Videotaped seizures recorded from 23 infants aged 2 to 24 months with localization-related epilepsy were analyzed at the Cleveland Clinic, OH. Seizures were defined as localization-related (focal, local, partial) by localized ictal EEG or lesion on neuroimaging with seizure-free surgical outcome. Symptoms in 125 seizures were classified and correlated with the epileptogenic focus. “Hypomotor” seizures characterized by decrease in motor activity were localized to lesions in temporal, temporoparietal, or parieto-occipital regions (7 patients). Clonic, tonic, or atonic motor seizures, localized or generalized, originated in frontal, frontocentral, central, or frontoparietal areas (12 patients). Versive seizures arose from the contralateral occipital lobe (1), and infantile spasms from a frontal tumor (1) and temporo-parieto-occipital dysplasia (1). Seizures were classified in 22 infants. [1]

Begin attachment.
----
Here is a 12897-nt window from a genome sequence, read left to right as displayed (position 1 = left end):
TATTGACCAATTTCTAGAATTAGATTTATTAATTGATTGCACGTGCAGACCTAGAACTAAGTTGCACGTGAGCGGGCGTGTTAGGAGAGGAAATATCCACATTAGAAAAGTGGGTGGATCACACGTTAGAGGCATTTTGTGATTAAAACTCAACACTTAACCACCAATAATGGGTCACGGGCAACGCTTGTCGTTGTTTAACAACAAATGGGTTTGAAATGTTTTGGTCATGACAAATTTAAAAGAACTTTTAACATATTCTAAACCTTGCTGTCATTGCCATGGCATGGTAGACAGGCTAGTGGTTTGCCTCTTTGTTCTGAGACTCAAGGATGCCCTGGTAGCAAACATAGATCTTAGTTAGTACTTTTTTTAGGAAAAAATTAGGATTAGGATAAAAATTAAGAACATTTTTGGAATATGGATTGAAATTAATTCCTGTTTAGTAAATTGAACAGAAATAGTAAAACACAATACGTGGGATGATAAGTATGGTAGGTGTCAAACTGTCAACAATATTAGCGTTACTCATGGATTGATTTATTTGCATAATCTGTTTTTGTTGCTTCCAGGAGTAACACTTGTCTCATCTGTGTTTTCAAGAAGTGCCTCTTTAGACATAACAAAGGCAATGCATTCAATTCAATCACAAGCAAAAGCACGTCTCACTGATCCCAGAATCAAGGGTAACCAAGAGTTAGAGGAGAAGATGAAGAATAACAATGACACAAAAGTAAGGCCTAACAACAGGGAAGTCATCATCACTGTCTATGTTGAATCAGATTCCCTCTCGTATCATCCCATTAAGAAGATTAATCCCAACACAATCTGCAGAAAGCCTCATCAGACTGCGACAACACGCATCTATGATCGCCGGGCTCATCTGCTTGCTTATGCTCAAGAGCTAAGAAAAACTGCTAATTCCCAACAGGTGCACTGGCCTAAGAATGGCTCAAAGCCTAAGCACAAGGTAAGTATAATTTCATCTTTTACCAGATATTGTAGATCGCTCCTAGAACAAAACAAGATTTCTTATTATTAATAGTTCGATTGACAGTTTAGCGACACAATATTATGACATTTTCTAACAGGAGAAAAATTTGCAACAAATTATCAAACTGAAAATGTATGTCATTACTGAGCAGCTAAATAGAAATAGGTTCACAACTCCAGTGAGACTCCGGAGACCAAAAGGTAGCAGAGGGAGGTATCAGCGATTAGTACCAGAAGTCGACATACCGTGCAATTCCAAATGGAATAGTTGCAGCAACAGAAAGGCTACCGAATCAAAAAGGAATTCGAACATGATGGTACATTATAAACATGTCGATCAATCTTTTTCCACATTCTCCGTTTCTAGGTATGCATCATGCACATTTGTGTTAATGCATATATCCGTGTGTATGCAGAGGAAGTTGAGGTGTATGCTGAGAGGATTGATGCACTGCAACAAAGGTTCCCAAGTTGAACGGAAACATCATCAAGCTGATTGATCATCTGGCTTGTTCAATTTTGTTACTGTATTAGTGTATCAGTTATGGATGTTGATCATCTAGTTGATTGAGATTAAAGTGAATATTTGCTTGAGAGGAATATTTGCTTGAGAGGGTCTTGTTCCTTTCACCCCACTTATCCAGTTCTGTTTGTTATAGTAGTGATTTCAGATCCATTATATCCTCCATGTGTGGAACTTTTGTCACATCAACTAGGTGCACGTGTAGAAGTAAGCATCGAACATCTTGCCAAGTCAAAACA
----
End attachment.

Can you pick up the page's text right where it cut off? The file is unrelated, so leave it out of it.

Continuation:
COMMENT. Seizures characterized by lessened motor activity are localized to temporal or temporoparietal regions, whereas motor seizures, generalized or local, have their onset in frontal or central locations. Infantile spasms show no specific localization. Head turning during seizures in infants has no definite lateralizing value, but may originate in the contralateral occipital lobe or hemisphere.

Cerebellar hypometabolism in infantile focal epilepsy is reported from the Heinrich-Heine-University, Dusseldorf, and Bethel Epilepsy Center, Bielefeld, Germany [2]. The cerebellum of infants is vulnerable to repeated seizures and high dosage of antiepileptic drugs.